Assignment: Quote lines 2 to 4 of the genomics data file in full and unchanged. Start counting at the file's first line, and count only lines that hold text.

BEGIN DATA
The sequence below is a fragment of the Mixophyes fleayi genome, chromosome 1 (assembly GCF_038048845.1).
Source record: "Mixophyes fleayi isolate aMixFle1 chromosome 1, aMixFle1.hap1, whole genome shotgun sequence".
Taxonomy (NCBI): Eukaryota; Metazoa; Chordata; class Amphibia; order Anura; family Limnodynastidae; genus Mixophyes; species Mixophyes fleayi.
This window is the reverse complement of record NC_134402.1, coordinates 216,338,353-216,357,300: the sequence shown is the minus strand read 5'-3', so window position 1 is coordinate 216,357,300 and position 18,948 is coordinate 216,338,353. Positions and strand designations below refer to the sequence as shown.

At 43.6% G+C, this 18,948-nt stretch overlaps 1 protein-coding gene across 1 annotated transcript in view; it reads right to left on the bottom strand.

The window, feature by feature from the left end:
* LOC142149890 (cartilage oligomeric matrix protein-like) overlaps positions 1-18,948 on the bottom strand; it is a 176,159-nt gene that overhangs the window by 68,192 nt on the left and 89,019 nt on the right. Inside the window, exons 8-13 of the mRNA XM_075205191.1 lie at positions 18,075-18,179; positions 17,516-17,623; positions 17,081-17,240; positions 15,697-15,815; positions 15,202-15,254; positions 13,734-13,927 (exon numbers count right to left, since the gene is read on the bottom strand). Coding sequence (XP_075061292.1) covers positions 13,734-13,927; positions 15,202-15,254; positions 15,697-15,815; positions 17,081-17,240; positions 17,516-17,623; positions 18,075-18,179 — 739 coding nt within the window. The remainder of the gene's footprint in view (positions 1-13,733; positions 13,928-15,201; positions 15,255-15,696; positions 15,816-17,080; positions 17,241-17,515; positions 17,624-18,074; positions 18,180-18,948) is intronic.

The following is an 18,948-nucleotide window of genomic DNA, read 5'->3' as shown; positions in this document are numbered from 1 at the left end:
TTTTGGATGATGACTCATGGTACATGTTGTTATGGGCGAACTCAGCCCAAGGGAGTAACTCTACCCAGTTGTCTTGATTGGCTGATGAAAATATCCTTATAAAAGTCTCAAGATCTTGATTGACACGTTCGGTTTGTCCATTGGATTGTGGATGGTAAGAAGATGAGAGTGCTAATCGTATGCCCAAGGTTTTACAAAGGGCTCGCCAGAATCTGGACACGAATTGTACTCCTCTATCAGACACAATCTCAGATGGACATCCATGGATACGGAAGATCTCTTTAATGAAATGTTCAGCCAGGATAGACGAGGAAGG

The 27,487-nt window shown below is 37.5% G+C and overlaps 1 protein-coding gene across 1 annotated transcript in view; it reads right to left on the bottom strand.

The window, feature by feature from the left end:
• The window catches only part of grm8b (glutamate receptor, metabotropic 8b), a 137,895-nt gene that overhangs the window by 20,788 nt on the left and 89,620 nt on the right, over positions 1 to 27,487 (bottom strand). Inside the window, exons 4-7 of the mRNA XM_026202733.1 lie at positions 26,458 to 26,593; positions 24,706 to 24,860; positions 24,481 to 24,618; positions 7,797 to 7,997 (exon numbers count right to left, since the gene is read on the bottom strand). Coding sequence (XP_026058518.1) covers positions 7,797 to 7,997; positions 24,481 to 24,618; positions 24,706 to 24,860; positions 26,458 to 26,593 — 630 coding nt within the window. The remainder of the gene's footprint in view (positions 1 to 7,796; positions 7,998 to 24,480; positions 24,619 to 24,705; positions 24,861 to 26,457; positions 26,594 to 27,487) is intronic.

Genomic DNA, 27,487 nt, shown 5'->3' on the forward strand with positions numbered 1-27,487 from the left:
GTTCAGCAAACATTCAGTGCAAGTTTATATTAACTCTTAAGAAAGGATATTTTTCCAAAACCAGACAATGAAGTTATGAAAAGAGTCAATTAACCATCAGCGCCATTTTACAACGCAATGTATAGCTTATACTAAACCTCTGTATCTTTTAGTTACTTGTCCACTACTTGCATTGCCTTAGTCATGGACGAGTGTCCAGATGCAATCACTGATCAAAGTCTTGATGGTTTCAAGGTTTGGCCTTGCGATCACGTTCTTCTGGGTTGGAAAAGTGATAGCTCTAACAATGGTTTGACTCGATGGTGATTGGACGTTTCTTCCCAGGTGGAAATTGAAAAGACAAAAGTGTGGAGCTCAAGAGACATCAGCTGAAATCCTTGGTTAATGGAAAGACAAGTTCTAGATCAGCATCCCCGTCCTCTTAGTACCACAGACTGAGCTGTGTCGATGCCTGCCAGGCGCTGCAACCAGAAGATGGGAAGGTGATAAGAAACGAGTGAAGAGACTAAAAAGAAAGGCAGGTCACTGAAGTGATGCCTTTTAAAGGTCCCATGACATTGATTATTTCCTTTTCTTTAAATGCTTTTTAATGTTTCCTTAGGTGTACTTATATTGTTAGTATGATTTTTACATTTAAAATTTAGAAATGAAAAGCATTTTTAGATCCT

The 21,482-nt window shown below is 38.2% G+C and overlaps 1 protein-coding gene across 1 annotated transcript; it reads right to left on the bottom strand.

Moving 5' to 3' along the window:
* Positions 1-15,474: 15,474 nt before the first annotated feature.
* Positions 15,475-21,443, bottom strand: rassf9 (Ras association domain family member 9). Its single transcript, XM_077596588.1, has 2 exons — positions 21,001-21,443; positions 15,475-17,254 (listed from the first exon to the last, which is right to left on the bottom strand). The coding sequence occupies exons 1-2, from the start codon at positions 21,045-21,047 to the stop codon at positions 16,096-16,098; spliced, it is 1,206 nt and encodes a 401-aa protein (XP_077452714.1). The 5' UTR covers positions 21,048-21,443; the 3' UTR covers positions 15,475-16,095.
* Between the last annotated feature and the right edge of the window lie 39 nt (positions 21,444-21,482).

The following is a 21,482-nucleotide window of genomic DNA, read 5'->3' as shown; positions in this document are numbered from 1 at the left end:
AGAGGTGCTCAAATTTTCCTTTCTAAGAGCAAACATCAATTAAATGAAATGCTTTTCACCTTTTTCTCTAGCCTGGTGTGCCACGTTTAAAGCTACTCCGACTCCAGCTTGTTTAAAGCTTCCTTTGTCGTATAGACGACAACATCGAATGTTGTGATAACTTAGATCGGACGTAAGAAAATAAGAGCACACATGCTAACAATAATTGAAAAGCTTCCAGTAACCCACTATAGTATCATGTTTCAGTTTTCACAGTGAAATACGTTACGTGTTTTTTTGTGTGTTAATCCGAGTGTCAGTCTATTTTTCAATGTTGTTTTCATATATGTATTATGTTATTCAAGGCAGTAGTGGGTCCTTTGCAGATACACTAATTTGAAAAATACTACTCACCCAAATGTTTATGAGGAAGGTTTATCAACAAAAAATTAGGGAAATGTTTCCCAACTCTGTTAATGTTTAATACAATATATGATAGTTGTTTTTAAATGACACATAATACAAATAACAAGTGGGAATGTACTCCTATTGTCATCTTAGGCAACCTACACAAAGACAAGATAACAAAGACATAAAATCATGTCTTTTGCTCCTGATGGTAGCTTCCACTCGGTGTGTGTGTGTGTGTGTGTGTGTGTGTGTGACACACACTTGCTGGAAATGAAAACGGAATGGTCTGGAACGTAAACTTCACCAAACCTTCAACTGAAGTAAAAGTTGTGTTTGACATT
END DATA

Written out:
Source record: "Mixophyes fleayi isolate aMixFle1 chromosome 1, aMixFle1.hap1, whole genome shotgun sequence".
Taxonomy (NCBI): Eukaryota; Metazoa; Chordata; class Amphibia; order Anura; family Limnodynastidae; genus Mixophyes; species Mixophyes fleayi.
This window is the reverse complement of record NC_134402.1, coordinates 216,338,353-216,357,300: the sequence shown is the minus strand read 5'-3', so window position 1 is coordinate 216,357,300 and position 18,948 is coordinate 216,338,353. Positions and strand designations below refer to the sequence as shown.